In economics, the demand curve for most products and services slopes downward, reflecting an increase in the quantity demanded as the price declines and a decrease as the price rises. The slope of the demand curve reflects how responsive consumer demand is to changes in price. A perfectly vertical demand curve means no change in quantity demanded, regardless of price level. Many economists believe that a perfectly vertical demand curve may exist only in theory.


The slope of a given demand curve reflects what economists call elasticity of demand. Elasticity is a measure of the responsiveness of demand to changes in price or other factors that affect demand. If the quantity demanded shows only slight change in response to a price increase, for example, demand is inelastic. This is often the case with products that are considered necessities, such as food and housing. A perfectly vertical demand curve means that demand is perfectly inelastic.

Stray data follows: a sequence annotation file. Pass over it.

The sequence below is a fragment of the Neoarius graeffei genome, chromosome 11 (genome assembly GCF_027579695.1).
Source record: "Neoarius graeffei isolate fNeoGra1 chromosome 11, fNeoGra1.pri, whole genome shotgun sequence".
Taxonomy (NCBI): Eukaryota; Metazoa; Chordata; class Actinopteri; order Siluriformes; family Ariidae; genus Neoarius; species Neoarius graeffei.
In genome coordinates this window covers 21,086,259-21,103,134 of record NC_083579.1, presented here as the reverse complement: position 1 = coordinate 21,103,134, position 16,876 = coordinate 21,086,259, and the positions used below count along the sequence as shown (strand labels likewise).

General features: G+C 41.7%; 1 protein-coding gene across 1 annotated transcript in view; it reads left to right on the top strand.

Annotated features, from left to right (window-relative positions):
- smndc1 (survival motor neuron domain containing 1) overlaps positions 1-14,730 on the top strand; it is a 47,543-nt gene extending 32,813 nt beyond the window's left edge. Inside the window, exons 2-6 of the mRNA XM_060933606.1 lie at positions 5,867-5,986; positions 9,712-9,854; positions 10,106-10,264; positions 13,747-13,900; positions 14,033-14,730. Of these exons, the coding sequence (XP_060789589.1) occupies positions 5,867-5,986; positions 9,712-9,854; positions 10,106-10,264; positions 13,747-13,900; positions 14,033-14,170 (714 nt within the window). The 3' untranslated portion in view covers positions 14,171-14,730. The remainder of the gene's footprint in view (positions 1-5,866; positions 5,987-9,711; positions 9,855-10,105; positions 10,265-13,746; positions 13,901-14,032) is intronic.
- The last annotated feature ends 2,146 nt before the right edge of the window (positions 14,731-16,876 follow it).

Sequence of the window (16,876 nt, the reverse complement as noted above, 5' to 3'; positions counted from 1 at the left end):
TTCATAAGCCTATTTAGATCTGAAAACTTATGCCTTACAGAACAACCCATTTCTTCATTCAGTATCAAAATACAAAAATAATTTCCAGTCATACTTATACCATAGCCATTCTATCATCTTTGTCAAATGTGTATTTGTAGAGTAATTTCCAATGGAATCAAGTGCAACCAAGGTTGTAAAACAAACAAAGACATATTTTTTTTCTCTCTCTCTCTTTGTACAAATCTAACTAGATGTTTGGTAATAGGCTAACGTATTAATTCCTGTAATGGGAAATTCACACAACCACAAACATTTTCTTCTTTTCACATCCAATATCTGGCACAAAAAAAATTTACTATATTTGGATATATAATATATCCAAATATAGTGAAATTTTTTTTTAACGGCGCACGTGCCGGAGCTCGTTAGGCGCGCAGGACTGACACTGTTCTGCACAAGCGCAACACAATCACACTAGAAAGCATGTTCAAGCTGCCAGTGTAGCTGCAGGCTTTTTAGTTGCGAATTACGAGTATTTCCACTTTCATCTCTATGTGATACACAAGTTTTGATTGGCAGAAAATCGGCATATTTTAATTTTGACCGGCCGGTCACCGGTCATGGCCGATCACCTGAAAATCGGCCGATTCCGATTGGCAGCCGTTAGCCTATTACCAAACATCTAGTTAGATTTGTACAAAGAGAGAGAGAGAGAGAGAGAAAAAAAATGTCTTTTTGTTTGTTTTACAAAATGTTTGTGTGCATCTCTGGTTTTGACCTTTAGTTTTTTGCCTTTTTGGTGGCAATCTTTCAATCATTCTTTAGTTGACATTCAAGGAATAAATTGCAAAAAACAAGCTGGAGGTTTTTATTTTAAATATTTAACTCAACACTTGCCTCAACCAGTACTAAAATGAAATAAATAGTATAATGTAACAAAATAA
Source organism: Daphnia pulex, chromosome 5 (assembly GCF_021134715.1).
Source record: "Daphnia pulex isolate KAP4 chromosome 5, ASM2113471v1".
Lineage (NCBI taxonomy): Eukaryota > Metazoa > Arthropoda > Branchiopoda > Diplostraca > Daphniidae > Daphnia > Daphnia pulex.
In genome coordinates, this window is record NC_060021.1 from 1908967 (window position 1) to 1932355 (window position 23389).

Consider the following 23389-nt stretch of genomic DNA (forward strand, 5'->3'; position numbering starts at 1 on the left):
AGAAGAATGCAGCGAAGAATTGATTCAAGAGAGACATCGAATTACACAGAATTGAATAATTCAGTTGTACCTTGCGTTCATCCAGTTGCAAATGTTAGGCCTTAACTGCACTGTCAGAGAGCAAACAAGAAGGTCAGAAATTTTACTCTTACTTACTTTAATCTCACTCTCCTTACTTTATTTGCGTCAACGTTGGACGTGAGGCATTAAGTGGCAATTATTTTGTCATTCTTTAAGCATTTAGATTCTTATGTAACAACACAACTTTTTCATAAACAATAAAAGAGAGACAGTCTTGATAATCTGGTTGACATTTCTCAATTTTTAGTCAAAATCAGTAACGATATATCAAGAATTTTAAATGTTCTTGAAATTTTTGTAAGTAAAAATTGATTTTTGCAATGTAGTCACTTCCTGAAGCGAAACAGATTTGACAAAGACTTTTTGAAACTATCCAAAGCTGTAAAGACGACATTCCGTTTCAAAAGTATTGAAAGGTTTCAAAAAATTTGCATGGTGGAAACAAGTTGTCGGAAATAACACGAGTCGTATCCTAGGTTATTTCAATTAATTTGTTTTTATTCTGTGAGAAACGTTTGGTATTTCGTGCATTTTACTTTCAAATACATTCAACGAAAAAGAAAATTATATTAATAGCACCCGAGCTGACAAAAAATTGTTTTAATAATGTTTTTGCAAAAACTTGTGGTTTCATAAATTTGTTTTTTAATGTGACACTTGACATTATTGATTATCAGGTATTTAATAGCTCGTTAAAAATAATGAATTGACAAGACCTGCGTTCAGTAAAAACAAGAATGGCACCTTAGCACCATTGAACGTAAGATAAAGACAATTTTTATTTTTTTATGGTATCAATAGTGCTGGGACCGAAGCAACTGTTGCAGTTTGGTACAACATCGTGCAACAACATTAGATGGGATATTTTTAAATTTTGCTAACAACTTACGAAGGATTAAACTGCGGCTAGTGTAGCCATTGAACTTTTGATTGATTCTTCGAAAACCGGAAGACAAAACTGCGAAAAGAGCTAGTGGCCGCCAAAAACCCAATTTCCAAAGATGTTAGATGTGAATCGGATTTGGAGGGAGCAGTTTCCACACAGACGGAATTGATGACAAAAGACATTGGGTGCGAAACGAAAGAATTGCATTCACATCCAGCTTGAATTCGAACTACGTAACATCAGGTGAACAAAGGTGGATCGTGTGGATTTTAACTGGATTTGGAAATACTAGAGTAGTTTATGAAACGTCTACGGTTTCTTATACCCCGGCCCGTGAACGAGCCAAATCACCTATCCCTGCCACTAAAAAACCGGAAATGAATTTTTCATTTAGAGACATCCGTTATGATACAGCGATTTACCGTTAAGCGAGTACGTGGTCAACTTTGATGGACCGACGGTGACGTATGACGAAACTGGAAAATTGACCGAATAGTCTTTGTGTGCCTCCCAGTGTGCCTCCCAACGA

Perfect inelasticity, as illustrated by a demand curve that runs parallel to the vertical axis, which measures price, is an extreme example of inelastic demand, according to economist Gregory Mankiw of Harvard University. A vertical demand curve means that quantity demanded remains the same, regardless of price. Under perfectly inelastic demand, the quantity demanded would remain the same, even when the price increases by a large amount.

Theories and Speculation

Some economists believe perfectly inelastic demand may exist only in theory, and that the demand for goods and services exhibits varying levels of elasticity depending on the specific good. However, other economists suggest that there may be rare cases of perfectly inelastic demand. For example, consumers may have a perfectly inelastic demand for medicine and the quantity demanded may remain the same at any price, provided the price is not drastically higher than what consumers can afford to pay.


For a demand curve to be vertical, meaning perfectly inelastic demand, the product in question must be a necessity for which no substitute goods exist, according to the economics education website AmosWeb. Consumers must purchase the product regardless of its price because they cannot switch to a similar product.